Extensive research has been in progress for over a decade to discover procedures for penetrating the brain with active medications to treat infections, or to correct abnormal brain function. The HIV virus, for example, infects the brain and successful therapies for AIDS will have to pass through the brain barrier to reach these various particles. Neuro-degenerative diseases, wuch as Parkinson's and Alzheimer's, require drugs that can pass the blood brain barrier.

The human brain is analogous to a giant switcheboard containing millions of cells receiving messages from both inside and outside the body; and constantly transmitting these sensations to other brain cells for interpretations, storage or action. Nerves throughout the body have two characteristics: irritability and conductivity. Change in environment irritates appropriate nerves which transmits the sensation of this change to the brain. Caffeine, when ingested, performs the function of stimulating nerve cells it contacts in the stomach and this stimulating effect in practically immediately imparted to abdominal brain cells, which in turn transmit it to other cerebral centers. In addition, as ingested caffeine is rapidly absorbed into the blood stream, it in a few seconds perfuses all bodily organs. Since it has no difficulty passing through the blood brain barrier, this becomes an additional source of cerebral stimulation.

Caffeine stimulates the total cerebral cortex - the seat of all human thought, memory and artistry. How it functions within each cell is still poorly comprehended; the more it is studied, the more we learn; but each advance indicates how complicated this intercellular process occurs and how much more there is to learn. One portrayal of caffeine activity is a lock and key mechanism. Each cell is an individual lock and the caffeine molecule is a mechanism that can unlock a broad spectrum of these cells.

Sex activity is a function of a broad range of cranial nerve stimuli: optic (pornographic images), olfactory (exotic perfume), aural (specific music), tactile, etc. Caffeine stimulates most of these neural impulses.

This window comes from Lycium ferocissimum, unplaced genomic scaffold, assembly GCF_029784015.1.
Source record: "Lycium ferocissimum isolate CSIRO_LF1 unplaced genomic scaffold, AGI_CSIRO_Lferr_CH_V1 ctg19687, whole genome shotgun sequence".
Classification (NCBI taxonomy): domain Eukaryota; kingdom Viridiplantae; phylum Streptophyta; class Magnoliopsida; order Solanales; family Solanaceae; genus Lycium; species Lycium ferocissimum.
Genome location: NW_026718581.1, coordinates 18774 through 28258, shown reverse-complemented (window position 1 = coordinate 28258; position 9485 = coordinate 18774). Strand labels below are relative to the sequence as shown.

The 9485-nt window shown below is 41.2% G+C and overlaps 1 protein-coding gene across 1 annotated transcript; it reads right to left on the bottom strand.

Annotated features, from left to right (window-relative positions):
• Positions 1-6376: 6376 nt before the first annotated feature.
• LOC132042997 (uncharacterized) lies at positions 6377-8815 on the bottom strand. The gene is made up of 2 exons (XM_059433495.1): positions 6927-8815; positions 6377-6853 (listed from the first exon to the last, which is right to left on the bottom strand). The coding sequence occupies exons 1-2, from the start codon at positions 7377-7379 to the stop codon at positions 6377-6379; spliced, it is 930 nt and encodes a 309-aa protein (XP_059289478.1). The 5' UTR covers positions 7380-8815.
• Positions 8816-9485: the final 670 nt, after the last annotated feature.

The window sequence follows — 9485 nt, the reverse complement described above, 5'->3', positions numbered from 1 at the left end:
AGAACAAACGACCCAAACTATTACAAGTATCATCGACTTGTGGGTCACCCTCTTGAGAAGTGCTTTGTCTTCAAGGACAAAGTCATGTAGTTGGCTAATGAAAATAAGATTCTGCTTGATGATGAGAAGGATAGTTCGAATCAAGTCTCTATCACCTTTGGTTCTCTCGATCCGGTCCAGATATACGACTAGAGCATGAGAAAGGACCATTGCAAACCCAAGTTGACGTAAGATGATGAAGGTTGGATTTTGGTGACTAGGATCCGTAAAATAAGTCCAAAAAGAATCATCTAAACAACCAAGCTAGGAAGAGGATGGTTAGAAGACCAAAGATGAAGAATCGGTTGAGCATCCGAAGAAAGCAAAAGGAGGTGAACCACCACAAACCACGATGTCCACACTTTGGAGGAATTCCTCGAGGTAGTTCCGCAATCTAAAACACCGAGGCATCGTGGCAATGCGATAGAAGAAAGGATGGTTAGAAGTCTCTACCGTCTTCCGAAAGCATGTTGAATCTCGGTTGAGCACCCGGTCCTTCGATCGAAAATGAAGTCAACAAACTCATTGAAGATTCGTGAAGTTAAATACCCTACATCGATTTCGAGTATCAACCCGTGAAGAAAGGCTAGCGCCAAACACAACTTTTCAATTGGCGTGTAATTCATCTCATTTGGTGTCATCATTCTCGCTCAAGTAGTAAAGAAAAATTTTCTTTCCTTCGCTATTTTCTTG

Although caffeine is not considered an aphrodisiac, it has a powerful effect in stimulating most of the factors that combine to create our sexual pattern. It may be contrasted to an alcoholic beverage which in Shakespeare's words: "It provokes the desire but takes away the performance."

A.E. Houseman has his Shropshire Lad cite an even better argument for the merit of caffeine-containing drinks over alcoholic brands:

"Ale, man, ale's the stuff to drink,

For fellows whom it hurts to think!".
COPYRIGHT 1990 Lockwood Trade Journal Co., Inc.
No portion of this article can be reproduced without the express written permission from the copyright holder.
Copyright 1990 Gale, Cengage Learning. All rights reserved.

Article Details
Printer friendly Cite/link Email Feedback
Author:Lee, Samuel
Publication:Tea & Coffee Trade Journal
Date:Jun 1, 1990
Previous Article:On the market.
Next Article:Coffee market in East Germany.

Related Articles
Caffeine safety.
New look at caffeine cravings.
Caffeine boosts predictor of heart problems. (Coffee Jitters).
Caffeine intake tied to miscarriage.
Sorry guys, this drug reduces senior moments in women only.

Terms of use | Copyright © 2016 Farlex, Inc. | Feedback | For webmasters